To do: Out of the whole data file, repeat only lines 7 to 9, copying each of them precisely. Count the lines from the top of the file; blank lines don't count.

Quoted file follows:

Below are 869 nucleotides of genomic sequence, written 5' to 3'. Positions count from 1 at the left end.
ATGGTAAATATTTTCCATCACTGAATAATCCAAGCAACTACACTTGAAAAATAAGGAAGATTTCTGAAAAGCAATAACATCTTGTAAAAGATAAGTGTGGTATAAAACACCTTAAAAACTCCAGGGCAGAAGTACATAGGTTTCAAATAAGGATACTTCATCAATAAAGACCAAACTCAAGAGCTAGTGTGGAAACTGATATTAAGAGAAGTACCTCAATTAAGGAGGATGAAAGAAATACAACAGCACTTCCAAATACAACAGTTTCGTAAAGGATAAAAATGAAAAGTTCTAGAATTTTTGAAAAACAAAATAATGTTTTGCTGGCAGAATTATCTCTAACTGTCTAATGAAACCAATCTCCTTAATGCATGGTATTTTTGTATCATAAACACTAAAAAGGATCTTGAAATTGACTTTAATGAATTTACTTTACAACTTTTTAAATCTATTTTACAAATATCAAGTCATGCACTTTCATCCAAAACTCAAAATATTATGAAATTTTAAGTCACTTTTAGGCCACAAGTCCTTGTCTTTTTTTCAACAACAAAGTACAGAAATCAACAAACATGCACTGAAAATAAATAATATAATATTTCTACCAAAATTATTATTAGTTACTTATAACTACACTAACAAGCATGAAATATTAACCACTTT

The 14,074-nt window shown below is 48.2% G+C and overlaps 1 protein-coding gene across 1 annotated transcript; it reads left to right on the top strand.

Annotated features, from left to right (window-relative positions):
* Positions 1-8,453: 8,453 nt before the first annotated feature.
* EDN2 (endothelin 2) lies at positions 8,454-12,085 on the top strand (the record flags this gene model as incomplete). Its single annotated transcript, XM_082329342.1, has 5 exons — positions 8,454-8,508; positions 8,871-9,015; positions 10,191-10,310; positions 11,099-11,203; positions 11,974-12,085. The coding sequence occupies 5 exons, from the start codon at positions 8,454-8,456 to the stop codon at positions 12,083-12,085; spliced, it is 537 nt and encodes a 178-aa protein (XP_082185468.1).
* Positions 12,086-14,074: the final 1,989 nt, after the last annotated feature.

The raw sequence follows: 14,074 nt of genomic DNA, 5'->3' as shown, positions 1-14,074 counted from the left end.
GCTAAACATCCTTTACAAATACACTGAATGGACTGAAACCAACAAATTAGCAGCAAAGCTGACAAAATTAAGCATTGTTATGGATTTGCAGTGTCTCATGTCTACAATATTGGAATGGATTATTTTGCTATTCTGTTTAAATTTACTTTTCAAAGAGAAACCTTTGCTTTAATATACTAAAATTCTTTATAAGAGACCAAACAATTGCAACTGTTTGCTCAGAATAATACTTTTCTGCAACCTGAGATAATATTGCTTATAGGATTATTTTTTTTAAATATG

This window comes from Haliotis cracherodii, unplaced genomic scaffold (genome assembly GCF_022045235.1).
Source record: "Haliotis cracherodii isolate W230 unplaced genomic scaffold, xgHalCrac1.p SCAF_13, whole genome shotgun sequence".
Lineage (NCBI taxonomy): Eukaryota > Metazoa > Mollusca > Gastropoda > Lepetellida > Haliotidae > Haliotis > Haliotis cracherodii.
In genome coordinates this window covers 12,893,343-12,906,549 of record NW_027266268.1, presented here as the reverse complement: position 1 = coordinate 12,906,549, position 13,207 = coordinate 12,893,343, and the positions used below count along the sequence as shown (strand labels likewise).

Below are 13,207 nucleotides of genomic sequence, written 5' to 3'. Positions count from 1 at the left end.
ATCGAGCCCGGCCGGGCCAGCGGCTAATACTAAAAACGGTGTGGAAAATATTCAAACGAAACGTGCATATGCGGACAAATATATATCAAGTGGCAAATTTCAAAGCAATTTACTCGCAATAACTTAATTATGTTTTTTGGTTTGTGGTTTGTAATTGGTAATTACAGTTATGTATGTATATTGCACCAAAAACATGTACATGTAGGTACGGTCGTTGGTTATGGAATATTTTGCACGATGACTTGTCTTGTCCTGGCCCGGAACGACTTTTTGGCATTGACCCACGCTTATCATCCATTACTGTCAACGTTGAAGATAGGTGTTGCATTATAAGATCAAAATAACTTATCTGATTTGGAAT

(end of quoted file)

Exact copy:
* Positions 12,086-14,074: the final 1,989 nt, after the last annotated feature.

The raw sequence follows: 14,074 nt of genomic DNA, 5'->3' as shown, positions 1-14,074 counted from the left end.
GCTAAACATCCTTTACAAATACACTGAATGGACTGAAACCAACAAATTAGCAGCAAAGCTGACAAAATTAAGCATTGTTATGGATTTGCAGTGTCTCATGTCTACAATATTGGAATGGATTATTTTGCTATTCTGTTTAAATTTACTTTTCAAAGAGAAACCTTTGCTTTAATATACTAAAATTCTTTATAAGAGACCAAACAATTGCAACTGTTTGCTCAGAATAATACTTTTCTGCAACCTGAGATAATATTGCTTATAGGATTATTTTTTTTAAATATG